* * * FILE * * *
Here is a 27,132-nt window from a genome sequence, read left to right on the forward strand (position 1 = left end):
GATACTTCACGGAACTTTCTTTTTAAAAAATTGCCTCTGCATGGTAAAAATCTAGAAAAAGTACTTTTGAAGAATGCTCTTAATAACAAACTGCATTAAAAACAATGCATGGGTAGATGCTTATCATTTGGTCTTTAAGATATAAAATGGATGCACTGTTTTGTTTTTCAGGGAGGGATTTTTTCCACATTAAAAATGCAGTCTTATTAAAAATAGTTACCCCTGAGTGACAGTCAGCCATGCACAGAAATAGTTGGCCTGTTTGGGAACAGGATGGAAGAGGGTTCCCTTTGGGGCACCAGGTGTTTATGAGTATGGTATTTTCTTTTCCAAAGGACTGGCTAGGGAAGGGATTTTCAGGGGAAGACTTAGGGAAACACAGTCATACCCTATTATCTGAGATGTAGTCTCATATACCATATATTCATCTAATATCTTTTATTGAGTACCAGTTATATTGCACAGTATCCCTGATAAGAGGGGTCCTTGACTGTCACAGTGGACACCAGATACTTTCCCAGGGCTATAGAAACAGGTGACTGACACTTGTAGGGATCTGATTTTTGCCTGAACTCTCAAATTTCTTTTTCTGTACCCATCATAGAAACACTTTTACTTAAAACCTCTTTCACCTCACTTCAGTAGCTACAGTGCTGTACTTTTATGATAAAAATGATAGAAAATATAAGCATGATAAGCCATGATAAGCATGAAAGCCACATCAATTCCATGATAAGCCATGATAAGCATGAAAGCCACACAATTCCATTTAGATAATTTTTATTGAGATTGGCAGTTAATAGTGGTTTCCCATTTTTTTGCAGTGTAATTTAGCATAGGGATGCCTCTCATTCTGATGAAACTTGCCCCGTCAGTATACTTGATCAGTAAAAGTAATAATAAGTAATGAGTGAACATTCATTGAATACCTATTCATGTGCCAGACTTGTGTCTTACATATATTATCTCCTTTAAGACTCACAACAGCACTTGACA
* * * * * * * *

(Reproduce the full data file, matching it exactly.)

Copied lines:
Here is a 27,132-nt window from a genome sequence, read left to right on the forward strand (position 1 = left end):
GATACTTCACGGAACTTTCTTTTTAAAAAATTGCCTCTGCATGGTAAAAATCTAGAAAAAGTACTTTTGAAGAATGCTCTTAATAACAAACTGCATTAAAAACAATGCATGGGTAGATGCTTATCATTTGGTCTTTAAGATATAAAATGGATGCACTGTTTTGTTTTTCAGGGAGGGATTTTTTCCACATTAAAAATGCAGTCTTATTAAAAATAGTTACCCCTGAGTGACAGTCAGCCATGCACAGAAATAGTTGGCCTGTTTGGGAACAGGATGGAAGAGGGTTCCCTTTGGGGCACCAGGTGTTTATGAGTATGGTATTTTCTTTTCCAAAGGACTGGCTAGGGAAGGGATTTTCAGGGGAAGACTTAGGGAAACACAGTCATACCCTATTATCTGAGATGTAGTCTCATATACCATATATTCATCTAATATCTTTTATTGAGTACCAGTTATATTGCACAGTATCCCTGATAAGAGGGGTCCTTGACTGTCACAGTGGACACCAGATACTTTCCCAGGGCTATAGAAACAGGTGACTGACACTTGTAGGGATCTGATTTTTGCCTGAACTCTCAAATTTCTTTTTCTGTACCCATCATAGAAACACTTTTACTTAAAACCTCTTTCACCTCACTTCAGTAGCTACAGTGCTGTACTTTTATGATAAAAATGATAGAAAATATAAGCATGATAAGCCATGATAAGCATGAAAGCCACATCAATTCCATGATAAGCCATGATAAGCATGAAAGCCACACAATTCCATTTAGATAATTTTTATTGAGATTGGCAGTTAATAGTGGTTTCCCATTTTTTTGCAGTGTAATTTAGCATAGGGATGCCTCTCATTCTGATGAAACTTGCCCCGTCAGTATACTTGATCAGTAAAAGTAATAATAAGTAATGAGTGAACATTCATTGAATACCTATTCATGTGCCAGACTTGTGTCTTACATATATTATCTCCTTTAAGACTCACAACAGCACTTGACA